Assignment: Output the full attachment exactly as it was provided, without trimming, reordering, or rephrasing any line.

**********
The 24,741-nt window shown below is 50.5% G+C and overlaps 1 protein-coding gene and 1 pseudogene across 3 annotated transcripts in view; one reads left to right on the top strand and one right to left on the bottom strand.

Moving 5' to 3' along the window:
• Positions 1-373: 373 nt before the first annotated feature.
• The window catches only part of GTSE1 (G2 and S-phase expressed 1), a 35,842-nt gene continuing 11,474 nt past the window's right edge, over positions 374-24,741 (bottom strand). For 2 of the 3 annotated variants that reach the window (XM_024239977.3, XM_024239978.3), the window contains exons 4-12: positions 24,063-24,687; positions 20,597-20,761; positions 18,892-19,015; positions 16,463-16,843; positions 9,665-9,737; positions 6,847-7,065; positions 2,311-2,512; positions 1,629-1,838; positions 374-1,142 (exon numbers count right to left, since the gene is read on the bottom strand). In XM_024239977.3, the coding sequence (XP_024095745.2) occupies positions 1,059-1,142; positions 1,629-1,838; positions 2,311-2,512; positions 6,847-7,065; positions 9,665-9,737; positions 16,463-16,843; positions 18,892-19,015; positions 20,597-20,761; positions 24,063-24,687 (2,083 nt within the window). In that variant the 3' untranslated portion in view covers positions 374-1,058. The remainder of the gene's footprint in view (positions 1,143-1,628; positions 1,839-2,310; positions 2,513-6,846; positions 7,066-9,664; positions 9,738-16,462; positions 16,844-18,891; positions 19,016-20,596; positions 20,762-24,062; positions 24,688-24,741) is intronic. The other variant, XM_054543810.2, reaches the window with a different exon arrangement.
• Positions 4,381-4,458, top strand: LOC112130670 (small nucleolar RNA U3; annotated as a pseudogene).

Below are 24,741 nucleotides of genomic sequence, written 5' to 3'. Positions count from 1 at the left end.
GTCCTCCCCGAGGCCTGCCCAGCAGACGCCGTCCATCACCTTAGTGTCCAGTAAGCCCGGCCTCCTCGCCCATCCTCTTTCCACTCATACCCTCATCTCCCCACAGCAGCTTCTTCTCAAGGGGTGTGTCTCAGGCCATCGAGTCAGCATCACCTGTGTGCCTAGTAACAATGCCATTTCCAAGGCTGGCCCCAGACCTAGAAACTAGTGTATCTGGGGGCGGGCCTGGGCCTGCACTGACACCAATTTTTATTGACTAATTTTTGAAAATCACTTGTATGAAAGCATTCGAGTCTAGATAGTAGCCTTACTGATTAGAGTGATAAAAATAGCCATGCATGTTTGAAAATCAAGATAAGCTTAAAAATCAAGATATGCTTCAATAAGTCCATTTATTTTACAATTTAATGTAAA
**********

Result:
The 24,741-nt window shown below is 50.5% G+C and overlaps 1 protein-coding gene and 1 pseudogene across 3 annotated transcripts in view; one reads left to right on the top strand and one right to left on the bottom strand.

Moving 5' to 3' along the window:
• Positions 1-373: 373 nt before the first annotated feature.
• The window catches only part of GTSE1 (G2 and S-phase expressed 1), a 35,842-nt gene continuing 11,474 nt past the window's right edge, over positions 374-24,741 (bottom strand). For 2 of the 3 annotated variants that reach the window (XM_024239977.3, XM_024239978.3), the window contains exons 4-12: positions 24,063-24,687; positions 20,597-20,761; positions 18,892-19,015; positions 16,463-16,843; positions 9,665-9,737; positions 6,847-7,065; positions 2,311-2,512; positions 1,629-1,838; positions 374-1,142 (exon numbers count right to left, since the gene is read on the bottom strand). In XM_024239977.3, the coding sequence (XP_024095745.2) occupies positions 1,059-1,142; positions 1,629-1,838; positions 2,311-2,512; positions 6,847-7,065; positions 9,665-9,737; positions 16,463-16,843; positions 18,892-19,015; positions 20,597-20,761; positions 24,063-24,687 (2,083 nt within the window). In that variant the 3' untranslated portion in view covers positions 374-1,058. The remainder of the gene's footprint in view (positions 1,143-1,628; positions 1,839-2,310; positions 2,513-6,846; positions 7,066-9,664; positions 9,738-16,462; positions 16,844-18,891; positions 19,016-20,596; positions 20,762-24,062; positions 24,688-24,741) is intronic. The other variant, XM_054543810.2, reaches the window with a different exon arrangement.
• Positions 4,381-4,458, top strand: LOC112130670 (small nucleolar RNA U3; annotated as a pseudogene).

Below are 24,741 nucleotides of genomic sequence, written 5' to 3'. Positions count from 1 at the left end.
GTCCTCCCCGAGGCCTGCCCAGCAGACGCCGTCCATCACCTTAGTGTCCAGTAAGCCCGGCCTCCTCGCCCATCCTCTTTCCACTCATACCCTCATCTCCCCACAGCAGCTTCTTCTCAAGGGGTGTGTCTCAGGCCATCGAGTCAGCATCACCTGTGTGCCTAGTAACAATGCCATTTCCAAGGCTGGCCCCAGACCTAGAAACTAGTGTATCTGGGGGCGGGCCTGGGCCTGCACTGACACCAATTTTTATTGACTAATTTTTGAAAATCACTTGTATGAAAGCATTCGAGTCTAGATAGTAGCCTTACTGATTAGAGTGATAAAAATAGCCATGCATGTTTGAAAATCAAGATAAGCTTAAAAATCAAGATATGCTTCAATAAGTCCATTTATTTTACAATTTAATGTAAA